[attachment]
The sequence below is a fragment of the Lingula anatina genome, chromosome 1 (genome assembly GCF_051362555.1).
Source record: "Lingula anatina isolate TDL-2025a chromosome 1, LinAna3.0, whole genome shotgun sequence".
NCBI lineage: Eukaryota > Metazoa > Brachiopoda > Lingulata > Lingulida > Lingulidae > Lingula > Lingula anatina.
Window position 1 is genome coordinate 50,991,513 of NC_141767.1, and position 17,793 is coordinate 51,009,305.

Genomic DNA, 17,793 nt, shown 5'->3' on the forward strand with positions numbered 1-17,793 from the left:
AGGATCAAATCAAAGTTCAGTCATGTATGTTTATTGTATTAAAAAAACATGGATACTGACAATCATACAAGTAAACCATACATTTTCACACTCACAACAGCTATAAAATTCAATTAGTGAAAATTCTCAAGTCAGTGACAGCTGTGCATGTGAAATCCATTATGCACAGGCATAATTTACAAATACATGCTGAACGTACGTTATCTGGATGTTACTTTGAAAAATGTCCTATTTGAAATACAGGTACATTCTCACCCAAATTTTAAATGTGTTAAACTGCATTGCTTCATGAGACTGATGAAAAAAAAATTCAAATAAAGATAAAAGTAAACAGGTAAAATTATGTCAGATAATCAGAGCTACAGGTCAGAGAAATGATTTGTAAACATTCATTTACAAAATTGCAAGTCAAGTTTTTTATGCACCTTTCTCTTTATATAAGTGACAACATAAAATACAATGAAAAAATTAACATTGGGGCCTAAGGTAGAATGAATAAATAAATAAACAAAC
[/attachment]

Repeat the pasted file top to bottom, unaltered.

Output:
The sequence below is a fragment of the Lingula anatina genome, chromosome 1 (genome assembly GCF_051362555.1).
Source record: "Lingula anatina isolate TDL-2025a chromosome 1, LinAna3.0, whole genome shotgun sequence".
NCBI lineage: Eukaryota > Metazoa > Brachiopoda > Lingulata > Lingulida > Lingulidae > Lingula > Lingula anatina.
Window position 1 is genome coordinate 50,991,513 of NC_141767.1, and position 17,793 is coordinate 51,009,305.

Genomic DNA, 17,793 nt, shown 5'->3' on the forward strand with positions numbered 1-17,793 from the left:
AGGATCAAATCAAAGTTCAGTCATGTATGTTTATTGTATTAAAAAAACATGGATACTGACAATCATACAAGTAAACCATACATTTTCACACTCACAACAGCTATAAAATTCAATTAGTGAAAATTCTCAAGTCAGTGACAGCTGTGCATGTGAAATCCATTATGCACAGGCATAATTTACAAATACATGCTGAACGTACGTTATCTGGATGTTACTTTGAAAAATGTCCTATTTGAAATACAGGTACATTCTCACCCAAATTTTAAATGTGTTAAACTGCATTGCTTCATGAGACTGATGAAAAAAAAATTCAAATAAAGATAAAAGTAAACAGGTAAAATTATGTCAGATAATCAGAGCTACAGGTCAGAGAAATGATTTGTAAACATTCATTTACAAAATTGCAAGTCAAGTTTTTTATGCACCTTTCTCTTTATATAAGTGACAACATAAAATACAATGAAAAAATTAACATTGGGGCCTAAGGTAGAATGAATAAATAAATAAACAAAC